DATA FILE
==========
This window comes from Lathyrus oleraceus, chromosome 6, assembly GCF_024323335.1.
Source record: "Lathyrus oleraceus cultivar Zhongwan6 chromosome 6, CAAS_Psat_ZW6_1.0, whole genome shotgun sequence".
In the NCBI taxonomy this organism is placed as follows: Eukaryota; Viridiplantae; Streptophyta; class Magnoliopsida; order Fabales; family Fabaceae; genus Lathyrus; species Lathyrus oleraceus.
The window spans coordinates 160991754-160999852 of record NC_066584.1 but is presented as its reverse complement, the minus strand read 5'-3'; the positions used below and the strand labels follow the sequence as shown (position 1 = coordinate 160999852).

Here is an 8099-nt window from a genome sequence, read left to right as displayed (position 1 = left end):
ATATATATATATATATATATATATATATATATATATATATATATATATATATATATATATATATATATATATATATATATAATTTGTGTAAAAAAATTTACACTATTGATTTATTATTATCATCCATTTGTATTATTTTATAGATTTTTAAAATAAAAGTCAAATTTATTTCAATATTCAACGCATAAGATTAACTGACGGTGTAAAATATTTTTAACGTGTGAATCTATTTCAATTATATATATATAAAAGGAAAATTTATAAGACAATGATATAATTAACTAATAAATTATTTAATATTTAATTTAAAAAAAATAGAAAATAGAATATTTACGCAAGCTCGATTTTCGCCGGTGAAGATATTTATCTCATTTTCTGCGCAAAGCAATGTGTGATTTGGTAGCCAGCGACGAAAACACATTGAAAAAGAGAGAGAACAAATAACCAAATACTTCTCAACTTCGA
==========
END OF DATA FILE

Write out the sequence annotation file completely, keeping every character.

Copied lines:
This window comes from Lathyrus oleraceus, chromosome 6, assembly GCF_024323335.1.
Source record: "Lathyrus oleraceus cultivar Zhongwan6 chromosome 6, CAAS_Psat_ZW6_1.0, whole genome shotgun sequence".
In the NCBI taxonomy this organism is placed as follows: Eukaryota; Viridiplantae; Streptophyta; class Magnoliopsida; order Fabales; family Fabaceae; genus Lathyrus; species Lathyrus oleraceus.
The window spans coordinates 160991754-160999852 of record NC_066584.1 but is presented as its reverse complement, the minus strand read 5'-3'; the positions used below and the strand labels follow the sequence as shown (position 1 = coordinate 160999852).

Here is an 8099-nt window from a genome sequence, read left to right as displayed (position 1 = left end):
ATATATATATATATATATATATATATATATATATATATATATATATATATATATATATATATATATATATATATATATATAATTTGTGTAAAAAAATTTACACTATTGATTTATTATTATCATCCATTTGTATTATTTTATAGATTTTTAAAATAAAAGTCAAATTTATTTCAATATTCAACGCATAAGATTAACTGACGGTGTAAAATATTTTTAACGTGTGAATCTATTTCAATTATATATATATAAAAGGAAAATTTATAAGACAATGATATAATTAACTAATAAATTATTTAATATTTAATTTAAAAAAAATAGAAAATAGAATATTTACGCAAGCTCGATTTTCGCCGGTGAAGATATTTATCTCATTTTCTGCGCAAAGCAATGTGTGATTTGGTAGCCAGCGACGAAAACACATTGAAAAAGAGAGAGAACAAATAACCAAATACTTCTCAACTTCGA